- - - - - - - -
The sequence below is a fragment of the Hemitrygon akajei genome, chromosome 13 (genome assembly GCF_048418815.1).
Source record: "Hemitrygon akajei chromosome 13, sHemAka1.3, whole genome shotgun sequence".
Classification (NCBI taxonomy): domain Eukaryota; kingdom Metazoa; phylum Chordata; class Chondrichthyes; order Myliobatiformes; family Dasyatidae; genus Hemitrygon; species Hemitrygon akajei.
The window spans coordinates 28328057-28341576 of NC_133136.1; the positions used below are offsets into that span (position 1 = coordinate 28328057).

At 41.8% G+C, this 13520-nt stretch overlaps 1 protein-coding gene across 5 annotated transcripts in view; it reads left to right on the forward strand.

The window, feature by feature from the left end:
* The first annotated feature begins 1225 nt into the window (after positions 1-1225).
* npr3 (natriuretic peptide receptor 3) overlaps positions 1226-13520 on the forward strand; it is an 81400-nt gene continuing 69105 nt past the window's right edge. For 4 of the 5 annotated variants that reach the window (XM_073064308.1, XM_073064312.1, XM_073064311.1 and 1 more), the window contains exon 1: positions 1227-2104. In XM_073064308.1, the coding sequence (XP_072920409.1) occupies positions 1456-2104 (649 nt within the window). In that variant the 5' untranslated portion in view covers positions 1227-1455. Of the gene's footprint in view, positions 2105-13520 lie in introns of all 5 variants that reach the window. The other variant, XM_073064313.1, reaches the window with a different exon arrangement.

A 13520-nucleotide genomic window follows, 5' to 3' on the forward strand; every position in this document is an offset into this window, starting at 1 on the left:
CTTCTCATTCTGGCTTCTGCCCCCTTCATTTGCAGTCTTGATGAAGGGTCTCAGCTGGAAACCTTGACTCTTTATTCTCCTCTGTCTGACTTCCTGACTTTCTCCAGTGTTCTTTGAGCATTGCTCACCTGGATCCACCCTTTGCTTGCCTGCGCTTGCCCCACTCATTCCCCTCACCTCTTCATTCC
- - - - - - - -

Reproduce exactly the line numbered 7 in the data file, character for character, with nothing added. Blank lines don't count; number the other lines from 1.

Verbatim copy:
* The first annotated feature begins 1225 nt into the window (after positions 1-1225).